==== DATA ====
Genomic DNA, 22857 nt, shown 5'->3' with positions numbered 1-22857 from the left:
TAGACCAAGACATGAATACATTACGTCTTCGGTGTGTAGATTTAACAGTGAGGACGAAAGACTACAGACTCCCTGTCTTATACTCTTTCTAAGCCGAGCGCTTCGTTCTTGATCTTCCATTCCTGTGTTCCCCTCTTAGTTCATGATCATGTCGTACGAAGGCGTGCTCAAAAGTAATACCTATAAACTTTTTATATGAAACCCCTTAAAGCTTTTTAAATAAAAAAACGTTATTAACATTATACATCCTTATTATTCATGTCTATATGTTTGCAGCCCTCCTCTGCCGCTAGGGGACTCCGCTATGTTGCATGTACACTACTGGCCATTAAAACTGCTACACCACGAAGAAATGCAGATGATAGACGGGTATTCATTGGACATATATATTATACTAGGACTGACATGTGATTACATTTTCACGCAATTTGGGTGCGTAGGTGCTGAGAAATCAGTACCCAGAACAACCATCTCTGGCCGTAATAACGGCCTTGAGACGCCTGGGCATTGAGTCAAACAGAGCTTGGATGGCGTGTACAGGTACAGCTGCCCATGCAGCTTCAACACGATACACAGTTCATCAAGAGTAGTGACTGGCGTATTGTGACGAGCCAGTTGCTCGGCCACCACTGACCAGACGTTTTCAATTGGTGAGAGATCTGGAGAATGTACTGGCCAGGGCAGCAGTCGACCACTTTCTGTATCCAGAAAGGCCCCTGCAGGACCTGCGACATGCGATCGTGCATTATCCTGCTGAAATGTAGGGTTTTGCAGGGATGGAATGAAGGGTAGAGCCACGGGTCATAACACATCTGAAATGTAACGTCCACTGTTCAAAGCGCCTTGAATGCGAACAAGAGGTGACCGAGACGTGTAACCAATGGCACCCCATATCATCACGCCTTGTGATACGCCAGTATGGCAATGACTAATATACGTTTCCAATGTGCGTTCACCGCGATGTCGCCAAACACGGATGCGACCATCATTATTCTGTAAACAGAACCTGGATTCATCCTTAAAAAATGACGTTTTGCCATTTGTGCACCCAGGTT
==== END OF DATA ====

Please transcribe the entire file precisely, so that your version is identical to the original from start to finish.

Genomic DNA, 22857 nt, shown 5'->3' with positions numbered 1-22857 from the left:
TAGACCAAGACATGAATACATTACGTCTTCGGTGTGTAGATTTAACAGTGAGGACGAAAGACTACAGACTCCCTGTCTTATACTCTTTCTAAGCCGAGCGCTTCGTTCTTGATCTTCCATTCCTGTGTTCCCCTCTTAGTTCATGATCATGTCGTACGAAGGCGTGCTCAAAAGTAATACCTATAAACTTTTTATATGAAACCCCTTAAAGCTTTTTAAATAAAAAAACGTTATTAACATTATACATCCTTATTATTCATGTCTATATGTTTGCAGCCCTCCTCTGCCGCTAGGGGACTCCGCTATGTTGCATGTACACTACTGGCCATTAAAACTGCTACACCACGAAGAAATGCAGATGATAGACGGGTATTCATTGGACATATATATTATACTAGGACTGACATGTGATTACATTTTCACGCAATTTGGGTGCGTAGGTGCTGAGAAATCAGTACCCAGAACAACCATCTCTGGCCGTAATAACGGCCTTGAGACGCCTGGGCATTGAGTCAAACAGAGCTTGGATGGCGTGTACAGGTACAGCTGCCCATGCAGCTTCAACACGATACACAGTTCATCAAGAGTAGTGACTGGCGTATTGTGACGAGCCAGTTGCTCGGCCACCACTGACCAGACGTTTTCAATTGGTGAGAGATCTGGAGAATGTACTGGCCAGGGCAGCAGTCGACCACTTTCTGTATCCAGAAAGGCCCCTGCAGGACCTGCGACATGCGATCGTGCATTATCCTGCTGAAATGTAGGGTTTTGCAGGGATGGAATGAAGGGTAGAGCCACGGGTCATAACACATCTGAAATGTAACGTCCACTGTTCAAAGCGCCTTGAATGCGAACAAGAGGTGACCGAGACGTGTAACCAATGGCACCCCATATCATCACGCCTTGTGATACGCCAGTATGGCAATGACTAATATACGTTTCCAATGTGCGTTCACCGCGATGTCGCCAAACACGGATGCGACCATCATTATTCTGTAAACAGAACCTGGATTCATCCTTAAAAAATGACGTTTTGCCATTTGTGCACCCAGGTT